The final conclusions can be described together with corresponding context and potential use of results as follows. (We also note that one more full-length original research paper, based on Particle Image Velocimetry analysis of high-speed video records of snow-weak layer fracture, is in preparation and will be published elsewhere [Podolskiy et al., manuscript in preparation]).

- The new shear instrument is operational for both cold laboratory and in situ field work to study the mechanical behavior of snow failure plains. Therefore, in coming winter seasons it will serve as an engine for producing valuable operational mechanical laws of different types of alpine snow (Podolskiy et al., ISSW-2013, 2013a; Podolskiy et al., TCD, 2014). Up to now several academic and industrial representatives have already showed their interest in joint application of the technique (in France and Japan).

- Natural sintering in ice is a fundamental process determining mechanical properties of various ice forms. According to the literature, limited data are available about the complex subjects of snow sintering and bond formation. In this project, through cold laboratory mechanical tests with a new shear apparatus we demonstrate time-dependent effects of isothermal sintering on interface strengthening at various normal pressures. Measurements showed that interfacial strength evolved rapidly, conforming to a power law (mean exponent = 0.21); higher pressure corresponded to higher initial strength and sintering rates. Our findings are consistent with observations on homogeneous snow, provide unique records essential for slope stability models and indicate the significant importance of normal load on data interpretation.

- More than forty years ago the Finite Element method, or FEM, became one of the most common tools in a structural engineer's tool kit and also emerged as a common instrument of analysis in snow science. A significant number of studies focused on a wide spectrum of questions, ranging from microstructure modeling based on X-ray derived geometry to studies on snow avalanches, skier and explosive loads, optimal snow fence design or tire-snow interaction. Various mechanical problems, even if sometimes comparable in principal, were addressed from different angles due to the unique combination of constitutive, numerical and parametric approaches chosen in each study. In the present project we summarized the evolution and growing sophistication of multiple approaches by providing the most essential details of all previous publications in the form of a tabulated review of major FEM studies on snow mechanics (performed between 1971 and 2012). We hope that this tabulated summary of 40 papers will serve for facilitating comparison / merging between different mechanical approaches or numerical recipes and for future reference, which may be useful for solving the many remaining problems.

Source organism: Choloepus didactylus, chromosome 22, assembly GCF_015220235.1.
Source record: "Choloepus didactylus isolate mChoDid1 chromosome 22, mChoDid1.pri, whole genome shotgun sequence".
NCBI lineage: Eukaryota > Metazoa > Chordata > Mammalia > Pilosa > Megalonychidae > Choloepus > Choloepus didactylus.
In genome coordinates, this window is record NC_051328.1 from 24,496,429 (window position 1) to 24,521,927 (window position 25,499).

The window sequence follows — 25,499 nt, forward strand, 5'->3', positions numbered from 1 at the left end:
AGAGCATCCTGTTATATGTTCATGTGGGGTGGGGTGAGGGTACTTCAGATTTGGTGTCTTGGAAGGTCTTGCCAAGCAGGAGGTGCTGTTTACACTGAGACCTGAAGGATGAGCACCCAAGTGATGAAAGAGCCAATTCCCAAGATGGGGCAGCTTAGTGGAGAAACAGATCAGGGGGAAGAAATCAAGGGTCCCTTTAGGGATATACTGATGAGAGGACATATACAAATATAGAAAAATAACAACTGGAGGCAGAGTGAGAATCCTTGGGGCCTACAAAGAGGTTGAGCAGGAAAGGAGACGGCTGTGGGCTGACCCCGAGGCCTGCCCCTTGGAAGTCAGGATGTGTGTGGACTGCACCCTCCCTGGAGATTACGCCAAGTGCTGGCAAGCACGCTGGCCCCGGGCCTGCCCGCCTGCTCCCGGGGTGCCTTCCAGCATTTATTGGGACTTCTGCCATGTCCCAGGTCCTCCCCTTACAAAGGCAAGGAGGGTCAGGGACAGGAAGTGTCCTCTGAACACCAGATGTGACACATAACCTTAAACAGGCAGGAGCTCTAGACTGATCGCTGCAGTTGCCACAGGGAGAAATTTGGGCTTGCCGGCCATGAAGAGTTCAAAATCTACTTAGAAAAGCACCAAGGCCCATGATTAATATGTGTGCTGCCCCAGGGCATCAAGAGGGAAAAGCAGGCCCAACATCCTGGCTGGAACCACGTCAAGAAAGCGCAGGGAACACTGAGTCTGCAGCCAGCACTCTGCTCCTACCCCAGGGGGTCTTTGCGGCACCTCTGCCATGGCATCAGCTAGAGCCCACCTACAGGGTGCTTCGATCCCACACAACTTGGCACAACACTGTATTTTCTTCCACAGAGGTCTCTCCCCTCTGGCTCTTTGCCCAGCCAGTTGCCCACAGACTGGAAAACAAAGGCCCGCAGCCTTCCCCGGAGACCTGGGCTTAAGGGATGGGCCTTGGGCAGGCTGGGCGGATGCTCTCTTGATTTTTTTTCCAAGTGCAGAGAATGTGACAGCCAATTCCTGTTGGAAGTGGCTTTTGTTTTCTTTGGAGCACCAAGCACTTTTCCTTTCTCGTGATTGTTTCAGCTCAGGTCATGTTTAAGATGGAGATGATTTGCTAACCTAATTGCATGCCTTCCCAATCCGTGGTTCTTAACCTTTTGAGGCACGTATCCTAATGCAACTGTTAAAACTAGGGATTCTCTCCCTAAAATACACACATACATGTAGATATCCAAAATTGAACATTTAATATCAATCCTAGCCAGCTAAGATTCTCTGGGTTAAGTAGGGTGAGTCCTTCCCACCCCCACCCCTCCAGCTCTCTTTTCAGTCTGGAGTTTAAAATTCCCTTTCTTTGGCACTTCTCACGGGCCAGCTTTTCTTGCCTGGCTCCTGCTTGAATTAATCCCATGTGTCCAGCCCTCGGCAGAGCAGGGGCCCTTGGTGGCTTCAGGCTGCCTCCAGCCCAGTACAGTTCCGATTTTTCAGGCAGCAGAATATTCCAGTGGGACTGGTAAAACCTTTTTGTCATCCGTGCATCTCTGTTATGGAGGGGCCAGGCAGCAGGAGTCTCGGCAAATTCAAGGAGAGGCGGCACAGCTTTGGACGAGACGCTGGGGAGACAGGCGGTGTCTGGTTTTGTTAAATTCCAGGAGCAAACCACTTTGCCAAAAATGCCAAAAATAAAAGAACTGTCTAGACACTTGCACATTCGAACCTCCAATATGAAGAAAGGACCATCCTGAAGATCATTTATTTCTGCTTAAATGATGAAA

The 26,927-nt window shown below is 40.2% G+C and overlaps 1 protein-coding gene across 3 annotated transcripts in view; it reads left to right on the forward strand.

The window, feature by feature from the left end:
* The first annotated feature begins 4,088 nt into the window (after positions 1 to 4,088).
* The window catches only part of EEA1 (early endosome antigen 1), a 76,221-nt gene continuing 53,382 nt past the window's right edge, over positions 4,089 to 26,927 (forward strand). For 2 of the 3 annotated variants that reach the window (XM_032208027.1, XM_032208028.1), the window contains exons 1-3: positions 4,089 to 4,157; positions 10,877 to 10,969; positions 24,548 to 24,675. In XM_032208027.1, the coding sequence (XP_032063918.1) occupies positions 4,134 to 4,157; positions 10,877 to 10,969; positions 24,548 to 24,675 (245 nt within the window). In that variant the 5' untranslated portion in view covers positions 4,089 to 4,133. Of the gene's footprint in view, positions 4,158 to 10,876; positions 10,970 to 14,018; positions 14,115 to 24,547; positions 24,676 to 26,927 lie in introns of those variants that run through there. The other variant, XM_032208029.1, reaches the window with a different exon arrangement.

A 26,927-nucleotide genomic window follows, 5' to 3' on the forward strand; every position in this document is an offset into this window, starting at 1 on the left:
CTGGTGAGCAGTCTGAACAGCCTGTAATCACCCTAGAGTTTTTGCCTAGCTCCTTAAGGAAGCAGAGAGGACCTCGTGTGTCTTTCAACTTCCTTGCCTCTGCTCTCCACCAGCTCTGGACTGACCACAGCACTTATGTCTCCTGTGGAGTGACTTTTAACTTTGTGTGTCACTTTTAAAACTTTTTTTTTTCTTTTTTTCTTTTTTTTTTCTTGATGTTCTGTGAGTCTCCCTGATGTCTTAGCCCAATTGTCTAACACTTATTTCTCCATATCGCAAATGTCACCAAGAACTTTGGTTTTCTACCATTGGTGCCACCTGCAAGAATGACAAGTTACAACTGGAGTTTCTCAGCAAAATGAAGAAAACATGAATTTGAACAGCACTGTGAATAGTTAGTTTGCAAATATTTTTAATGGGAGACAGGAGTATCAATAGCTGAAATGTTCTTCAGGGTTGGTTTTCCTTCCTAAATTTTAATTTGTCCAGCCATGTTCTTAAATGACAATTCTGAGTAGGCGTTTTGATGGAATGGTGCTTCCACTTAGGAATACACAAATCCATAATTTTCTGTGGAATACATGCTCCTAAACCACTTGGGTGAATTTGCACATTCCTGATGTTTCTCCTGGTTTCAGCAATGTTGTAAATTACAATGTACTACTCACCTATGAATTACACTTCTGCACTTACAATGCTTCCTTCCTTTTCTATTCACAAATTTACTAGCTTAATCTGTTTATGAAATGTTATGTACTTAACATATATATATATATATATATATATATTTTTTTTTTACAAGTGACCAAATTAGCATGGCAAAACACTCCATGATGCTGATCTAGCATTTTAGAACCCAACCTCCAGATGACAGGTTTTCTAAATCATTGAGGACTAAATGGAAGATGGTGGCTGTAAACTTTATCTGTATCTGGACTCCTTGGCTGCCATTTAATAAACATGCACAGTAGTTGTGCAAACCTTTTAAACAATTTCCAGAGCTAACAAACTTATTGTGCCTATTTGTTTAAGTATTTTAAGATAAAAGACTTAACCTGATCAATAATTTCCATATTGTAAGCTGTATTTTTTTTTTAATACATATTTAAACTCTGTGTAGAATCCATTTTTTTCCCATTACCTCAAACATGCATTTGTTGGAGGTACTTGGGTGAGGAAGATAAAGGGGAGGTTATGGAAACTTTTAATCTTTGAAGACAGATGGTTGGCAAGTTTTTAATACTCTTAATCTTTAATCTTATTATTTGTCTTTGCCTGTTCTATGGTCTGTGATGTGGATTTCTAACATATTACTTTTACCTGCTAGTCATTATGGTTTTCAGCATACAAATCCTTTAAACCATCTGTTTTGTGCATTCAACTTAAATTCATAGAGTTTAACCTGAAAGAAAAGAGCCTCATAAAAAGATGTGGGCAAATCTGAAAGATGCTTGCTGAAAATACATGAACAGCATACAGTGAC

- Snowpack weak layers may fail due to excess stresses of various natures, caused by snowfall, skiers, explosions or strong ground motion due to earthquakes, and lead to snow avalanches. Numerical part of the research presents a model describing the behavior of “sandwich” snow samples subjected to shaking. The Finite Element model treats weak layers as interfaces with variable constitutive behavior parameters. This approach is validated by reproducing cyclic loading snow fracture experiments. The model evaluation revealed that the Mohr–Coulomb failure criterion, governed by cohesion and friction angle, was adequate to describe the experiments. The “best fit” cohesion and friction angle were 1.6 kPa and 22.5–60, indicating that the cohesion mainly determines the outcome of tests. The model showed complex, non-homogeneous stress evolution within snow samples and especially the significance of tension for fracture initiation at the edges of the weak layer, caused by dynamic stresses due to shaking. Accordingly, the previously used analytical solution, ignoring the inhomogeneity of tangential and normal stresses along the failure plane, may incorrectly estimate the shear strength of weak layers. The obtained parameters may constitute valuable elements in mechanical models used for avalanche forecasting.

- Finally, in the course of the study our team discovered through unique statistical records that the Russian islands of Sakhalin and the Kuril make up the world’s deadliest avalanche-prone region. This highlights that, indeed, snow avalanche research in the country of the fellow has a lot of challenging and stimulating questions for scientists, engineers and policy-makers, which will have to be considered for a sustainable development of the region.

We believe that ultimately our instrumental, experimental and numerical contributions will allow to advance understanding of snow avalanche formation and impacts and therefore to reduce their destructive potential on mountain residents and infrastructure.

More information about the project and its deliverables may be found at the following web-page: